Spy Story

(Critical Survey of Contemporary Fiction)

Pat Morley, last seen in A PRESENT FOR SANTA, is a retired CIA agent whose patriotism is unaffected by his pursuit of the quiet life. Thus, when his old boss informs him that the KGB has a mole high in the councils of power he is quick to answer the call. It will not be an easy task, to say the least. The mole has been in place for decades and his identity is a carefully guarded secret. Still, Morley is able to benefit from the defection of a disgruntled but knowledgeable KGB officer who knows more about the mysterious Russian agent than even he is aware.

Thus begins yet another tale of the “great game” as the CIA and KGB engage in a serious and quite deadly game of tag. The Russians must not only prevent Morley from unmasking their agent but also eliminate Morley and the KGB defector and cast suspicion elsewhere in the bargain. For his part, Morley must stay alive, protect his Russian source, and cut through the mass of disinformation to determine the truth. The list of suspects is long, and the Russians are pulling out all the stops in a last-ditch effort to preserve their agent.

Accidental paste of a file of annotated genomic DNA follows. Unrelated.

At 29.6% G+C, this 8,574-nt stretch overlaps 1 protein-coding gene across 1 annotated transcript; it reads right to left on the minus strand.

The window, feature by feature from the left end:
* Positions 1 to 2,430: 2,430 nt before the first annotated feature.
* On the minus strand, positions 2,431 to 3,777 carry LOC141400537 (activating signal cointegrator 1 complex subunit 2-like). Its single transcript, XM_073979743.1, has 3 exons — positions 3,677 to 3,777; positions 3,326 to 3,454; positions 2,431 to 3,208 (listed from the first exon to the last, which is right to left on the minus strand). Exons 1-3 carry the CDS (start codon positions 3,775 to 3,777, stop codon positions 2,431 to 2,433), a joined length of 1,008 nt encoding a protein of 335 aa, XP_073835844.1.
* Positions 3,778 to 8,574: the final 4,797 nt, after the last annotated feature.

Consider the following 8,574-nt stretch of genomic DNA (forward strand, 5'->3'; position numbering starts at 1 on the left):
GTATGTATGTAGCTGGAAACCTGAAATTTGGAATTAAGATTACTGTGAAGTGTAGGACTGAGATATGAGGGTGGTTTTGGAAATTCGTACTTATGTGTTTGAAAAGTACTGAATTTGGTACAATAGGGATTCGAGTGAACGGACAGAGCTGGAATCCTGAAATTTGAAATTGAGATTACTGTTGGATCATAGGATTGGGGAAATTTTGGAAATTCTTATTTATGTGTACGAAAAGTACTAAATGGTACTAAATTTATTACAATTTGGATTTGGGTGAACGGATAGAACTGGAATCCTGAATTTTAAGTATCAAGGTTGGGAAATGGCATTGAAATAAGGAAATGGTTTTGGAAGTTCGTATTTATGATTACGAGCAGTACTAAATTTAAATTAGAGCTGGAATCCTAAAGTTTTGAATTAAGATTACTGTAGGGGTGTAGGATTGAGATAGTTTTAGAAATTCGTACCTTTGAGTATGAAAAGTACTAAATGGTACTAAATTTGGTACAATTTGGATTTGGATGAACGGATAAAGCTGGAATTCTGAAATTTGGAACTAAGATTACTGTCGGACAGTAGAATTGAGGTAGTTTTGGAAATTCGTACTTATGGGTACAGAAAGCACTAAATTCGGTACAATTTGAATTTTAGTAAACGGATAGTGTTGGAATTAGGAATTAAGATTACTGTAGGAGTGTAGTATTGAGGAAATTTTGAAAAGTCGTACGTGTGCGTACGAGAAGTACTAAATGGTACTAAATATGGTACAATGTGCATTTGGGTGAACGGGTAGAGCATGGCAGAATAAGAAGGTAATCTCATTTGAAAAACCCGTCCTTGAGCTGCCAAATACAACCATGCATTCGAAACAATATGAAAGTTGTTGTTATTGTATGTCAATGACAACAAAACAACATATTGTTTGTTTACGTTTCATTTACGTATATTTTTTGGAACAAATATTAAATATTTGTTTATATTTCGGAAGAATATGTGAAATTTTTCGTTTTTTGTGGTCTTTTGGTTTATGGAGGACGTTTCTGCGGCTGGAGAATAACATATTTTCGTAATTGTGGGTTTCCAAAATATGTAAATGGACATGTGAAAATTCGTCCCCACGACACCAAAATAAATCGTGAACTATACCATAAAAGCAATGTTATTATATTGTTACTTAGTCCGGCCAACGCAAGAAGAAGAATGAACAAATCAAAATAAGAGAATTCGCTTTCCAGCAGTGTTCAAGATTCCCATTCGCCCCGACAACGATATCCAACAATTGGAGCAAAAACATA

SPY STORY is a rather clever and at times intriguing example of the genre. Pat Morley is a resourceful, virtuous, albeit ammoral, dedicated anti-communist in the finest tradition of Cold War fiction. Burke writes very much in the fashion of Ted Allbeury and Colin Forbes, and that is to his credit. On the other hand, he tends to manipulate his characters in a rather mechanical fashion, and the reader is thereby deprived of the emotional involvement which is a feature of the better writing in this area.